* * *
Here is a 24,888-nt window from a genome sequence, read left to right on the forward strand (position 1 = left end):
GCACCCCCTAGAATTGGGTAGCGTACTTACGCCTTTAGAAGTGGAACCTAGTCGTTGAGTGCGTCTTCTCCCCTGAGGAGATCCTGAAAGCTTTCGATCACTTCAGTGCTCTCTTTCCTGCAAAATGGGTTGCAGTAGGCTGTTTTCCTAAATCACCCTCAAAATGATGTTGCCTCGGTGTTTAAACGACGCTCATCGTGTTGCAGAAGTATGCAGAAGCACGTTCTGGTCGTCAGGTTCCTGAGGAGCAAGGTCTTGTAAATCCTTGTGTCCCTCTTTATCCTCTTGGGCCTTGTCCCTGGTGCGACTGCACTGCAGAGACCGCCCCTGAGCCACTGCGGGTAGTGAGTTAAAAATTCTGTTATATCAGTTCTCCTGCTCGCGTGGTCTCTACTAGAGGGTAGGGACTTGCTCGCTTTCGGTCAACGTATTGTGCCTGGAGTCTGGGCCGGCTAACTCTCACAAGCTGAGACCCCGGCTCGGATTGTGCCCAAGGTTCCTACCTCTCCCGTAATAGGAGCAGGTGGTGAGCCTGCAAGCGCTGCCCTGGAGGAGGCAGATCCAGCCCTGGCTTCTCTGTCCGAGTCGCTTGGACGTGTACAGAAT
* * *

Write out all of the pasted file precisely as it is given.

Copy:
Here is a 24,888-nt window from a genome sequence, read left to right on the forward strand (position 1 = left end):
GCACCCCCTAGAATTGGGTAGCGTACTTACGCCTTTAGAAGTGGAACCTAGTCGTTGAGTGCGTCTTCTCCCCTGAGGAGATCCTGAAAGCTTTCGATCACTTCAGTGCTCTCTTTCCTGCAAAATGGGTTGCAGTAGGCTGTTTTCCTAAATCACCCTCAAAATGATGTTGCCTCGGTGTTTAAACGACGCTCATCGTGTTGCAGAAGTATGCAGAAGCACGTTCTGGTCGTCAGGTTCCTGAGGAGCAAGGTCTTGTAAATCCTTGTGTCCCTCTTTATCCTCTTGGGCCTTGTCCCTGGTGCGACTGCACTGCAGAGACCGCCCCTGAGCCACTGCGGGTAGTGAGTTAAAAATTCTGTTATATCAGTTCTCCTGCTCGCGTGGTCTCTACTAGAGGGTAGGGACTTGCTCGCTTTCGGTCAACGTATTGTGCCTGGAGTCTGGGCCGGCTAACTCTCACAAGCTGAGACCCCGGCTCGGATTGTGCCCAAGGTTCCTACCTCTCCCGTAATAGGAGCAGGTGGTGAGCCTGCAAGCGCTGCCCTGGAGGAGGCAGATCCAGCCCTGGCTTCTCTGTCCGAGTCGCTTGGACGTGTACAGAAT